Tim Cooper

People look to share schemes to save their communities

People look to share schemes to save their communities
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Community share schemes are becoming an important weapon in the long-standing fight to save our communities. Numbers of local pubs, shops and schools continue to decline as they have for many years. But the rapidly increasing use of community share schemes to save such assets is striking a new, positive note among the usual stream of negative stories about communities.

To give an indication, the number of community share scheme offerings in 2015 was 200, which is more than double the number of initial public offerings on the alternative investment market, albeit that the sums involved would usually be much smaller. At this time of decentralisation – when so many people are trying to wrest back control from large corporations and central governments - community shares look like a concept whose time is coming.

I have seen this situation play out in my own village of Pavenham, where The Cock pub has been faced with an increasingly uncertain future and even potential closure. It seemed a bleak prospect given that the school, shop, post office and second pub have long since shut.

Hundreds of other communities across the country face a similar predicament. The number of pubs in the UK has declined steadily since the war, and continues to decrease by around 21 a week due to a wide range of issues from cheap supermarket booze to healthier lifestyles.

However, the response of my fellow villagers in proposing to buy the pub through a community share scheme – aided by recent developments in its structure - has been impressive.

In 2009, community shares gained funding from the Department of Communities and Local Government and were brought within Cooperatives UK, which has helped formalise the structure and promoted best practice and training.

A key factor is that anyone can buy a share for between £1 and £100,000 (though schemes often set their own range) and each shareholder gets one vote, regardless of how much they put in. This prevents large investors from taking control and is one of the most important ways in which community shares differ from other ownership structures.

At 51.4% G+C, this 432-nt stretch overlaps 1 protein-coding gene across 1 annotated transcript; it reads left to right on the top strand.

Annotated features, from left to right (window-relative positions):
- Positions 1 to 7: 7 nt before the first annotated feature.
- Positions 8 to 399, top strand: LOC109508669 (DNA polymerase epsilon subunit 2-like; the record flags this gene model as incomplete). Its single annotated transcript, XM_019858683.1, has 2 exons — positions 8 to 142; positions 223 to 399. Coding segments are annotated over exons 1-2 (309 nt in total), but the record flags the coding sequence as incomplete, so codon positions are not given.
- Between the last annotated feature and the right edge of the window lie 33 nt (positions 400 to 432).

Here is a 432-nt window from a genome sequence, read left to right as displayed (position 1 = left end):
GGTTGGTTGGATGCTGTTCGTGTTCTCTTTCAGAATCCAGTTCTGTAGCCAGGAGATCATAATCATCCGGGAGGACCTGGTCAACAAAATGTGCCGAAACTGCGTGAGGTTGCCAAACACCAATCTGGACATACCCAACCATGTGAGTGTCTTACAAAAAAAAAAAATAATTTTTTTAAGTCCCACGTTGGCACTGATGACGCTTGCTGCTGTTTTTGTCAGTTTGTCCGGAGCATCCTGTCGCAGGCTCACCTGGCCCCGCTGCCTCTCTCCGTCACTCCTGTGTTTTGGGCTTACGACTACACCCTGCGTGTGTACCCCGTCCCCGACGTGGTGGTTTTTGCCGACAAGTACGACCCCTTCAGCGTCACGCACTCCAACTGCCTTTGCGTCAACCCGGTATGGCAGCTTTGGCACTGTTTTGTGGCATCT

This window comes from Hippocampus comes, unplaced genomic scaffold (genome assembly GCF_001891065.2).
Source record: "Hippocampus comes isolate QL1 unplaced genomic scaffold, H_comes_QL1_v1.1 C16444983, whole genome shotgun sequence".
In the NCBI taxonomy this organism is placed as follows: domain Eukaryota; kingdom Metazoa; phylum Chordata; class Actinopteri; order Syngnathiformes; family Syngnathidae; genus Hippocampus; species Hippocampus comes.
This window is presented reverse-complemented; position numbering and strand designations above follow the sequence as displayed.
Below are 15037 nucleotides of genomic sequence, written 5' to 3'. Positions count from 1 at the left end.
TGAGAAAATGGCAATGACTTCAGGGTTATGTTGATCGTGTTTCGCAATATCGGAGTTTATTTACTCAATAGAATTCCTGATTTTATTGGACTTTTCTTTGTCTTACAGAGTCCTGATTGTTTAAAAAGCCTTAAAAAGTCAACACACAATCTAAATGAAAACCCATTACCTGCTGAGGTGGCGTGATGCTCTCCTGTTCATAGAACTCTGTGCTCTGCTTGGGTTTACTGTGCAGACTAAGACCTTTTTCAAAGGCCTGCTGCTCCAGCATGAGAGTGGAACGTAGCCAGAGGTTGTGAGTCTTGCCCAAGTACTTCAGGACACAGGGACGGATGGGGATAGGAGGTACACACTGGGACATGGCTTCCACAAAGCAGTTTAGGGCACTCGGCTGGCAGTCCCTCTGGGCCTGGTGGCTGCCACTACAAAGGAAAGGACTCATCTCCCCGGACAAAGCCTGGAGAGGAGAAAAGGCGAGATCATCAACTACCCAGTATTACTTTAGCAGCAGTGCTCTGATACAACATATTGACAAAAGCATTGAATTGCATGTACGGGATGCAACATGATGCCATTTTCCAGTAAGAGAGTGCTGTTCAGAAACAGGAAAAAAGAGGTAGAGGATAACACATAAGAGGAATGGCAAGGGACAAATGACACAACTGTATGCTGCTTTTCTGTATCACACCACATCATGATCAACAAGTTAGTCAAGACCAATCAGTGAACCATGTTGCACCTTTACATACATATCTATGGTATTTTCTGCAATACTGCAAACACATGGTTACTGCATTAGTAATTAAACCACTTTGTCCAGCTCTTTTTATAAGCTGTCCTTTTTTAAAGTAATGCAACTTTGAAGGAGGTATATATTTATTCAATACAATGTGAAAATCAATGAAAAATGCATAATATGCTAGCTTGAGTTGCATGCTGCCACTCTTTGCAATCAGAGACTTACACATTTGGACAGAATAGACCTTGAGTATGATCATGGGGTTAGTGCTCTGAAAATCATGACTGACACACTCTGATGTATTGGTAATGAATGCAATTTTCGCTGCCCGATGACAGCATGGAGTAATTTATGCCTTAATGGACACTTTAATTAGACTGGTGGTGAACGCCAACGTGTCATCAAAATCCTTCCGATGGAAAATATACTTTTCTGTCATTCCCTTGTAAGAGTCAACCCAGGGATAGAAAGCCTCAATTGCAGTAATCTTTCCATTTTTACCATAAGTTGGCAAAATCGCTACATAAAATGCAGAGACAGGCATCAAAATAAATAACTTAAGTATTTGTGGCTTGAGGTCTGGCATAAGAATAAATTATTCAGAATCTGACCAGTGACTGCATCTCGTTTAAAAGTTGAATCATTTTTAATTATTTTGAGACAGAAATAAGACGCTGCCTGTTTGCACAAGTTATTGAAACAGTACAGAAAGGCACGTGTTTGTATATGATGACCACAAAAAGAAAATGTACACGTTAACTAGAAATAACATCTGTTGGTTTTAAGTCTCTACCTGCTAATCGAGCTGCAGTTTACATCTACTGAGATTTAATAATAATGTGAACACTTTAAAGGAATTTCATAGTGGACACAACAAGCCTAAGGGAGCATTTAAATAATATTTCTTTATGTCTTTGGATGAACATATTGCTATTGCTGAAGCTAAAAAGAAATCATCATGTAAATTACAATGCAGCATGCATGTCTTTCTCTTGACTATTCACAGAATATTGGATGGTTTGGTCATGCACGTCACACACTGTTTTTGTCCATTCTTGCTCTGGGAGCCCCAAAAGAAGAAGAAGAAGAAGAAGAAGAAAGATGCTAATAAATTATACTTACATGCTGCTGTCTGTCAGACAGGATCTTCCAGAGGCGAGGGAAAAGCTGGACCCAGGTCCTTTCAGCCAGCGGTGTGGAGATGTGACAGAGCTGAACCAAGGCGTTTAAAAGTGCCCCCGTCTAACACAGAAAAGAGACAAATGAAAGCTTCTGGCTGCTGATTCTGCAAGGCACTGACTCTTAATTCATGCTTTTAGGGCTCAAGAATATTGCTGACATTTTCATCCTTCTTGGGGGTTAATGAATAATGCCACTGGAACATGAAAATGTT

The downside is that this can sometimes put larger investors off, but it is broadly seen as a positive approach and the model is proving itself. Since 2009, over 100,000 people have invested more than £120 million to support in excess of 400 community businesses throughout the UK.

Research by the Plunkett Foundation found that the success rate of community shops – one of the most popular uses of such schemes - is 95 per cent, compared to 46 per cent for the average small business. One reason for this resilience is that when people own a community asset, they feel responsible, not just for managing it and making it work financially but also for using it as a customer, thus creating a virtuous circle. And even if a bid is not successful, rallying around a ‘saving’ crusade can invigorate a community and its assets. This has certainly been the case in my village, where the efforts to buy the pub are still ongoing.

As well as saving local pubs and shops, community share schemes have financed renewable energy schemes and new football clubs, transformed community facilities, and restored heritage buildings. One high-profile success story has been music venue The Bell in Bath, which raised over £700,000 to help maintain its community culture and has boosted turnover since. Another is Hastings Pier, which reopened this year after raising £600,000 from 3,000 investors.

Now for the glass-half-empty view. A community share is withdrawable share capital, so you can ask for your money back. But shares can never be worth more than you pay for them, they can only reduce in value if the venture that they create struggles financially. Whether you receive interest or not depends on the terms of the scheme. And it is often very hard work to raise enough money to buy the asset and make it a viable business. This is especially true given the tough trading conditions that tend to necessitate such projects.

But thousands of investors have already been persuaded that these risks are worth it and that, above all, they are assisting the creation of stronger, more independent and more vibrant communities.

We can all raise a glass to that.

Tim Cooper is a freelance financial journalist.